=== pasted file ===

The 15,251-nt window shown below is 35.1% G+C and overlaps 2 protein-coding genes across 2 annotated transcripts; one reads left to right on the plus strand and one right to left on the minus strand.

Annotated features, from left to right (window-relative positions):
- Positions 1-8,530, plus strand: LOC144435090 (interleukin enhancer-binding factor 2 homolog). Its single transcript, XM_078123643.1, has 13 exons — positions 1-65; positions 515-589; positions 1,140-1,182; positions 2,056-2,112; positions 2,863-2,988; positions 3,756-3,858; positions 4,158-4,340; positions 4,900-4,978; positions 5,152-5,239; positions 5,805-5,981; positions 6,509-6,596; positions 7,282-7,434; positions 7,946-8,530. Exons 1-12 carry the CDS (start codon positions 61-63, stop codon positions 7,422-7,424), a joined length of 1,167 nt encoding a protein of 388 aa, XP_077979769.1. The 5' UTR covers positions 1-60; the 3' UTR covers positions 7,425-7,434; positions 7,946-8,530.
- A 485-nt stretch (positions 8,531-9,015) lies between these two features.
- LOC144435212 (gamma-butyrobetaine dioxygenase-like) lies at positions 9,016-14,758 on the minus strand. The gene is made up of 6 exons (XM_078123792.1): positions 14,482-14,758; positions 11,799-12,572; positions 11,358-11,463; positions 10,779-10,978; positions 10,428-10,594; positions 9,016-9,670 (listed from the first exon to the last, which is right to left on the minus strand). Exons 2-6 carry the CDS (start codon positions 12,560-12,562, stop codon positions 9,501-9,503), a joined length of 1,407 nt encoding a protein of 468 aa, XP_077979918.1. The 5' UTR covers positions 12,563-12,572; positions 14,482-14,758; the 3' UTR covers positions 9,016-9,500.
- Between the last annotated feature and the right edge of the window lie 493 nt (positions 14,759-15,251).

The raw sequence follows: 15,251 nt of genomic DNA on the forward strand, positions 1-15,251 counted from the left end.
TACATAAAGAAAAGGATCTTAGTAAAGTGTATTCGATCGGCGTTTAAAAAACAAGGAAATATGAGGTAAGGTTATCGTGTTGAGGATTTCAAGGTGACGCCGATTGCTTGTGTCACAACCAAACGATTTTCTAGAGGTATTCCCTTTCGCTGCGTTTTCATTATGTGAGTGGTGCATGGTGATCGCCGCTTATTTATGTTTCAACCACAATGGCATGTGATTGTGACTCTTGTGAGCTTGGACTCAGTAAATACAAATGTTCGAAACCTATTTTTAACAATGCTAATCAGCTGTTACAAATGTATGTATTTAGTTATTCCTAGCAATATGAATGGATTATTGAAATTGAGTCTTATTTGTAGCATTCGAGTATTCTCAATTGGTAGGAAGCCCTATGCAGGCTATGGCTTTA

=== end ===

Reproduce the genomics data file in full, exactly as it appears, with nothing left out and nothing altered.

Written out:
The 15,251-nt window shown below is 35.1% G+C and overlaps 2 protein-coding genes across 2 annotated transcripts; one reads left to right on the plus strand and one right to left on the minus strand.

Annotated features, from left to right (window-relative positions):
- Positions 1-8,530, plus strand: LOC144435090 (interleukin enhancer-binding factor 2 homolog). Its single transcript, XM_078123643.1, has 13 exons — positions 1-65; positions 515-589; positions 1,140-1,182; positions 2,056-2,112; positions 2,863-2,988; positions 3,756-3,858; positions 4,158-4,340; positions 4,900-4,978; positions 5,152-5,239; positions 5,805-5,981; positions 6,509-6,596; positions 7,282-7,434; positions 7,946-8,530. Exons 1-12 carry the CDS (start codon positions 61-63, stop codon positions 7,422-7,424), a joined length of 1,167 nt encoding a protein of 388 aa, XP_077979769.1. The 5' UTR covers positions 1-60; the 3' UTR covers positions 7,425-7,434; positions 7,946-8,530.
- A 485-nt stretch (positions 8,531-9,015) lies between these two features.
- LOC144435212 (gamma-butyrobetaine dioxygenase-like) lies at positions 9,016-14,758 on the minus strand. The gene is made up of 6 exons (XM_078123792.1): positions 14,482-14,758; positions 11,799-12,572; positions 11,358-11,463; positions 10,779-10,978; positions 10,428-10,594; positions 9,016-9,670 (listed from the first exon to the last, which is right to left on the minus strand). Exons 2-6 carry the CDS (start codon positions 12,560-12,562, stop codon positions 9,501-9,503), a joined length of 1,407 nt encoding a protein of 468 aa, XP_077979918.1. The 5' UTR covers positions 12,563-12,572; positions 14,482-14,758; the 3' UTR covers positions 9,016-9,500.
- Between the last annotated feature and the right edge of the window lie 493 nt (positions 14,759-15,251).

The raw sequence follows: 15,251 nt of genomic DNA on the forward strand, positions 1-15,251 counted from the left end.
TACATAAAGAAAAGGATCTTAGTAAAGTGTATTCGATCGGCGTTTAAAAAACAAGGAAATATGAGGTAAGGTTATCGTGTTGAGGATTTCAAGGTGACGCCGATTGCTTGTGTCACAACCAAACGATTTTCTAGAGGTATTCCCTTTCGCTGCGTTTTCATTATGTGAGTGGTGCATGGTGATCGCCGCTTATTTATGTTTCAACCACAATGGCATGTGATTGTGACTCTTGTGAGCTTGGACTCAGTAAATACAAATGTTCGAAACCTATTTTTAACAATGCTAATCAGCTGTTACAAATGTATGTATTTAGTTATTCCTAGCAATATGAATGGATTATTGAAATTGAGTCTTATTTGTAGCATTCGAGTATTCTCAATTGGTAGGAAGCCCTATGCAGGCTATGGCTTTA